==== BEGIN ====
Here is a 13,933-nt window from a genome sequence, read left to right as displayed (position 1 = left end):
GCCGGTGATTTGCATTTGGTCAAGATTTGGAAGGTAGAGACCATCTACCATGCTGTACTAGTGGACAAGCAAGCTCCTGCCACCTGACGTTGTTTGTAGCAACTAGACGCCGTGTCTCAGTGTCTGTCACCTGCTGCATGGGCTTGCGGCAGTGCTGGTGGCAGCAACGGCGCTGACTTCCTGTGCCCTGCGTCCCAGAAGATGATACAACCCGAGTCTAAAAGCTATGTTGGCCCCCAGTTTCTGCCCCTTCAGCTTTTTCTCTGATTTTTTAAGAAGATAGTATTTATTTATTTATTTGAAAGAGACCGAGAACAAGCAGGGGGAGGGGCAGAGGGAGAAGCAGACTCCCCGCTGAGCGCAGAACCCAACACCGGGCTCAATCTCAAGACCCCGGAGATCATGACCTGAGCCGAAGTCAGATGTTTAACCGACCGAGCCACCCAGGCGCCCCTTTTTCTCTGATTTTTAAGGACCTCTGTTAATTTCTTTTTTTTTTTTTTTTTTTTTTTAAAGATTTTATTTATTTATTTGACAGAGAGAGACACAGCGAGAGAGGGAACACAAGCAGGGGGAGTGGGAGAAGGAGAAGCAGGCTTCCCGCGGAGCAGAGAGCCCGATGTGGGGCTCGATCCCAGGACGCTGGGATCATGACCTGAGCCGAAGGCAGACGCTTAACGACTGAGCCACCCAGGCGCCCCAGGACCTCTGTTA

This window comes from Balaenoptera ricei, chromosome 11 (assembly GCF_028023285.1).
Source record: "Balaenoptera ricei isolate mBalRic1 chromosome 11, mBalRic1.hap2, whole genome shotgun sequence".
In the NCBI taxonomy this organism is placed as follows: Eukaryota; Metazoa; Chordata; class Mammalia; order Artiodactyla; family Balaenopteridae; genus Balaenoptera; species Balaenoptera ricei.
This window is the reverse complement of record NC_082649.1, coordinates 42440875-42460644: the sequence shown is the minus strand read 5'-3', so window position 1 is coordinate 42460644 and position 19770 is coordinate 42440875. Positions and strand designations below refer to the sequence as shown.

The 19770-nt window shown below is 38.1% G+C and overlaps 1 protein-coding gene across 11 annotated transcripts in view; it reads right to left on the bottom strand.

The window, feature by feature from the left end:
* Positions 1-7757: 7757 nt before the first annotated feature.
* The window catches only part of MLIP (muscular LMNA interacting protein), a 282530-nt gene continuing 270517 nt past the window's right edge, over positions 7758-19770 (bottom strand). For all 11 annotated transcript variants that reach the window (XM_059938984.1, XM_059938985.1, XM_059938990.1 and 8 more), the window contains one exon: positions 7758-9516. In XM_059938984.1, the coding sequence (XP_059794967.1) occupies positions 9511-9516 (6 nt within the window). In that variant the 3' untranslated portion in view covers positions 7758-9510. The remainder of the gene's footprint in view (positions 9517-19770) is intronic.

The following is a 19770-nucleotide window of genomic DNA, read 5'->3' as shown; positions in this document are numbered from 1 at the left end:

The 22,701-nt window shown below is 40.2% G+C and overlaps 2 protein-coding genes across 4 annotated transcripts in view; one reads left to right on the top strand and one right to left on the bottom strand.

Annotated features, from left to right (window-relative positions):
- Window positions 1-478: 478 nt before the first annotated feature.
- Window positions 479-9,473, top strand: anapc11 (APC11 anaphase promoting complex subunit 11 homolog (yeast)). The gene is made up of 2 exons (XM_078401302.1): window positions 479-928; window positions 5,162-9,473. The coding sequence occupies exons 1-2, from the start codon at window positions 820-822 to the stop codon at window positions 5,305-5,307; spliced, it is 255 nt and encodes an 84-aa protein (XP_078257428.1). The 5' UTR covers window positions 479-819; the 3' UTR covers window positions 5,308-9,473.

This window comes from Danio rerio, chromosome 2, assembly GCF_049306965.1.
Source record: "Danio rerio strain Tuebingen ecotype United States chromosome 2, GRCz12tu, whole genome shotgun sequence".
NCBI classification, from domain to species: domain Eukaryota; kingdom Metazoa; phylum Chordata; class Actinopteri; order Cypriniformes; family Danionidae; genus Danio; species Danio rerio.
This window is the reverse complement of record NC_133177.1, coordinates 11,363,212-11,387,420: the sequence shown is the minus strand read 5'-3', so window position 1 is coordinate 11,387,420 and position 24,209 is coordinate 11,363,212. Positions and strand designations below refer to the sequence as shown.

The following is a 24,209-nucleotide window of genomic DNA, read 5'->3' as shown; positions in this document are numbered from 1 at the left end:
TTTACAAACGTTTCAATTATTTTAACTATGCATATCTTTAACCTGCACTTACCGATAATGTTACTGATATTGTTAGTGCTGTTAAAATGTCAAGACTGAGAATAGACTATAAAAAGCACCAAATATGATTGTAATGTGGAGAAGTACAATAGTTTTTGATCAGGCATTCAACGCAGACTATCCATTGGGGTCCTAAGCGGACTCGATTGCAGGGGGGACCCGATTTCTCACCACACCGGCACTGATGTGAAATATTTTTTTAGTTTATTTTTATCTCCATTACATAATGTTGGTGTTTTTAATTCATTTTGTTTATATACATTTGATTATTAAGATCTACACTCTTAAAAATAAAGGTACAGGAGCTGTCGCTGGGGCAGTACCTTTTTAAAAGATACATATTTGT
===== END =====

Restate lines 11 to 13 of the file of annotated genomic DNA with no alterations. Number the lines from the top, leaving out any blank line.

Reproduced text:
The following is a 19770-nucleotide window of genomic DNA, read 5'->3' as shown; positions in this document are numbered from 1 at the left end:

The 22,701-nt window shown below is 40.2% G+C and overlaps 2 protein-coding genes across 4 annotated transcripts in view; one reads left to right on the top strand and one right to left on the bottom strand.

Annotated features, from left to right (window-relative positions):